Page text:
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ARS Home » Pacific West Area » Pullman, Washington » WHGQ » Research » Publications at this Location » Publication #353264

Research Project: Biology, Ecology, and Genomics of Pathogenic and Beneficial Microorganisms of Wheat, Barley, and Biofuel Brassicas

Location: Wheat Health, Genetics, and Quality Research

Title: Botrytis and native grape yeasts – not all interactions are created equal

item Okubara, Patricia
item WANG, XUEFEI - Washington State University
item Weller, David
item GLAWE, DEAN - Washington State University

Submitted to: Plant and Animal Genome Conference
Publication Type: Abstract Only
Publication Acceptance Date: 1/13/2018
Publication Date: 1/17/2018
Citation: Okubara, P.A., Wang, X., Weller, D.M., Glawe, D. 2018. Botrytis and native grape yeasts – not all interactions are created equal. Plant and Animal Genome Conference. W775.

Interpretive Summary:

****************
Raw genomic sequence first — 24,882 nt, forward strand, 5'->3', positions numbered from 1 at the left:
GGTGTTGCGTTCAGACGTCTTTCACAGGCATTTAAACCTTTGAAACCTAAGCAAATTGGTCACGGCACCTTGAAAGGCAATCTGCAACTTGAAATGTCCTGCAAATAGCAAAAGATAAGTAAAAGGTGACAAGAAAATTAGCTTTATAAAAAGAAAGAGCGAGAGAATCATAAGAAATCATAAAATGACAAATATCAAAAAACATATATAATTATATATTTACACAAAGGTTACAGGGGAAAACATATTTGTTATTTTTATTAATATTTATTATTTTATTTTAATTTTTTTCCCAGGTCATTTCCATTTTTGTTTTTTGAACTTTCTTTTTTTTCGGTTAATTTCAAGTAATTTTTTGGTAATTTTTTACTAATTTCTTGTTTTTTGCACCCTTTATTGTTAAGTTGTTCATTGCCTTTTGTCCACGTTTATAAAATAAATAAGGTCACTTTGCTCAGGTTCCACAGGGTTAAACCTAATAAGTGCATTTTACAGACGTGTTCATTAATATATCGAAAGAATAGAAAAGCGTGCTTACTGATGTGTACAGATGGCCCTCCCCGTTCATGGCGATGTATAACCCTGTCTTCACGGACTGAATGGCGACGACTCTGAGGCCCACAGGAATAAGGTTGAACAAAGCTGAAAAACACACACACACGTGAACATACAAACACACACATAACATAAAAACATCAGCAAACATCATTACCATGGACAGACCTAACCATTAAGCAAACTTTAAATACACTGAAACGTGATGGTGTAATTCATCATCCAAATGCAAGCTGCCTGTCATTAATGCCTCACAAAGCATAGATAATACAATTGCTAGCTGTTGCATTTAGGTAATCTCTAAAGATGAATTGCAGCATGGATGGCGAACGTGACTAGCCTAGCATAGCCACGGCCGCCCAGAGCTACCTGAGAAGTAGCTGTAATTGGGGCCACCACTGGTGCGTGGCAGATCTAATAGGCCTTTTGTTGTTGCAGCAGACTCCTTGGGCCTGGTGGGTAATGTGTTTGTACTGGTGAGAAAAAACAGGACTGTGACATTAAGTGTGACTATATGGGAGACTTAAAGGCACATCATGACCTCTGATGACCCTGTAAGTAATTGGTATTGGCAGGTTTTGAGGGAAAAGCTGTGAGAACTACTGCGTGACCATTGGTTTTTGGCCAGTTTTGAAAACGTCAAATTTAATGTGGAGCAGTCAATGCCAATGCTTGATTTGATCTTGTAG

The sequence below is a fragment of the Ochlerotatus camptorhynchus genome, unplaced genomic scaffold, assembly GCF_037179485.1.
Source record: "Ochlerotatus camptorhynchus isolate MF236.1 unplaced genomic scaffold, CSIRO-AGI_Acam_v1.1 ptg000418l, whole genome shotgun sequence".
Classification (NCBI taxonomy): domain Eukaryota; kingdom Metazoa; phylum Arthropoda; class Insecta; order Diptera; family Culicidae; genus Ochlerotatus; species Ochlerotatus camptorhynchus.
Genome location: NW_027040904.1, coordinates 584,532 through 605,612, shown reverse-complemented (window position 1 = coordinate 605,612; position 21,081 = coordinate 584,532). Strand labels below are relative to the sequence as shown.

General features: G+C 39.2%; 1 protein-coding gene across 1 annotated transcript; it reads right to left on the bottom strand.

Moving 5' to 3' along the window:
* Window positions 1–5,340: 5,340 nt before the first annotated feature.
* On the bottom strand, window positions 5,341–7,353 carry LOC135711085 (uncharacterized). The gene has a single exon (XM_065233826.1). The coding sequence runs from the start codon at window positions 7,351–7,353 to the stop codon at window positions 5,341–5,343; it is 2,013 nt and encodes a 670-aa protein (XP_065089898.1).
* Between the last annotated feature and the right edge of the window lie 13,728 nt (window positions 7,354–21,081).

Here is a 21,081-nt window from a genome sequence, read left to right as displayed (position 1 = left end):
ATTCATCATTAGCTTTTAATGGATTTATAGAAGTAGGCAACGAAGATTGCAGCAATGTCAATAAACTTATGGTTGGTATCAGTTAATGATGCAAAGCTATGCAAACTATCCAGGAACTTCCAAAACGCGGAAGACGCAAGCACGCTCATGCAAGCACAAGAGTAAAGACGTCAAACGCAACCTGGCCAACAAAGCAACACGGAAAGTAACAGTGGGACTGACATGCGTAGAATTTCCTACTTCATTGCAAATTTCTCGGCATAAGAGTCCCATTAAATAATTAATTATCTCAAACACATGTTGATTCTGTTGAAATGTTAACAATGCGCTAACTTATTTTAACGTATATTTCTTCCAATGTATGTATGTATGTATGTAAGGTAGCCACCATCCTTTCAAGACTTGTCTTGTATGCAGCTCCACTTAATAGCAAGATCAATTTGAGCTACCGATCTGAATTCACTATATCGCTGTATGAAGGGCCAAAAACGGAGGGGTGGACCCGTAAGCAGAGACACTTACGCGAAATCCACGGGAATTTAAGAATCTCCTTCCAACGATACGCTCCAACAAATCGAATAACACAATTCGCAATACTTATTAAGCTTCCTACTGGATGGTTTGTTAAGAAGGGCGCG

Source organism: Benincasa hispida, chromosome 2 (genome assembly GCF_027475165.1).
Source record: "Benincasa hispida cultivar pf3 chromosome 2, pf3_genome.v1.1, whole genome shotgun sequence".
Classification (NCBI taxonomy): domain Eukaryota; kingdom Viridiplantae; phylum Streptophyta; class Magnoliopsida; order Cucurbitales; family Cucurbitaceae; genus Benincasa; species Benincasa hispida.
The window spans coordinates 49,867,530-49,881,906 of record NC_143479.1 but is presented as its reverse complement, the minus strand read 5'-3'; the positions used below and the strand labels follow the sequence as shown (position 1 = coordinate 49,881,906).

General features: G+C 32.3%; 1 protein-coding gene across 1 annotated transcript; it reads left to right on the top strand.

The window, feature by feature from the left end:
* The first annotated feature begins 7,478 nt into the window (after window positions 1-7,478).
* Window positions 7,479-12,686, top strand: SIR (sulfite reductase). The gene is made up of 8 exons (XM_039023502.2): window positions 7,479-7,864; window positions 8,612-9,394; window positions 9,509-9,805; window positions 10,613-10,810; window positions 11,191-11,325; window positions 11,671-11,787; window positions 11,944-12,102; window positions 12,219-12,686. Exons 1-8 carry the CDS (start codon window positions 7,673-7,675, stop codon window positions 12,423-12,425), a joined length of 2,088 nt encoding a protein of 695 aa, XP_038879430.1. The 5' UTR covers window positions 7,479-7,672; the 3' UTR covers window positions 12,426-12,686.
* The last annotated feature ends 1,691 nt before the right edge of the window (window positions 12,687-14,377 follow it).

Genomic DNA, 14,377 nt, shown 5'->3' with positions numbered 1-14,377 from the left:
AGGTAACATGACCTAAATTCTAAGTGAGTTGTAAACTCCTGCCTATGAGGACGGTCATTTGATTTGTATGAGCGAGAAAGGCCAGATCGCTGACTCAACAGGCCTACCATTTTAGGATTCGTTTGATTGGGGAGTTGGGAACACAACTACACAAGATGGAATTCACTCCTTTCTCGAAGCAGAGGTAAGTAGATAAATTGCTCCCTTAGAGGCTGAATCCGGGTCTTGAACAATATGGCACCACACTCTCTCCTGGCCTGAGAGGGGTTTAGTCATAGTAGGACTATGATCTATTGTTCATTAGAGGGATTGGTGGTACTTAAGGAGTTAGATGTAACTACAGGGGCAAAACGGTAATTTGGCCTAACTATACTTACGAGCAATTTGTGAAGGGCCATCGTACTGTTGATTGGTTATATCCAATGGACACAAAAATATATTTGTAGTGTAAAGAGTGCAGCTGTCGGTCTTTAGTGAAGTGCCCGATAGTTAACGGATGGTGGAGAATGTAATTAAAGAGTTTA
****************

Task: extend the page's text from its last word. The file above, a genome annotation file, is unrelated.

Technical Abstract: Native yeasts are of increasing interest to grape growers and winemakers in Washington State because of their potential to contribute to vineyard health and wine quality. In this pilot project, we used eleven strains of native yeasts and nine isolates of the Botrytis bunch rot pathogen, all obtained from Washington grapes. The yeasts included Candida saitoana, Curvibasidium pallidicorallinum, Metschnikowia chrysoperlae, Metschnikowia pulcherrima, Meyerozyma guilliermondii, Wickerhamomyces anomalus and Aureobasidium pullulans. Our objectives were to assess the biocontrol activities of each yeast, and to determine how the pathogen isolates responded to them. In laboratory assays, the native yeasts rapidly and extensively colonized artificial wounds on Thompson Seedless berries, showing about a 10,000-fold increase in population density per wound site within two days of introduction. Eight of the nine Botrytis isolates produced substantial symptoms on grape berries, generating disease severity ratings of 5.1-5.7 on a scale of 0 (healthy) to 7 (shrunken berry covered by fungus). However, each of the yeasts varied in their ability to suppress symptoms induced by four selected pathogen isolates when tested on grape berries. Our findings show that interactions on the berry depend on both yeast strain and Botrytis isolate. Biocontrol activity on the berry was not always reflected in inhibition assays on synthetic medium, suggesting that niche or nutrient competition was a likely biocontrol mechanism in planta. Finally, nutrient utilization differed among yeast species, indicating that co-deployment of more than one yeast might be a potential strategy for control of Botrytis bunch rot in the vineyard.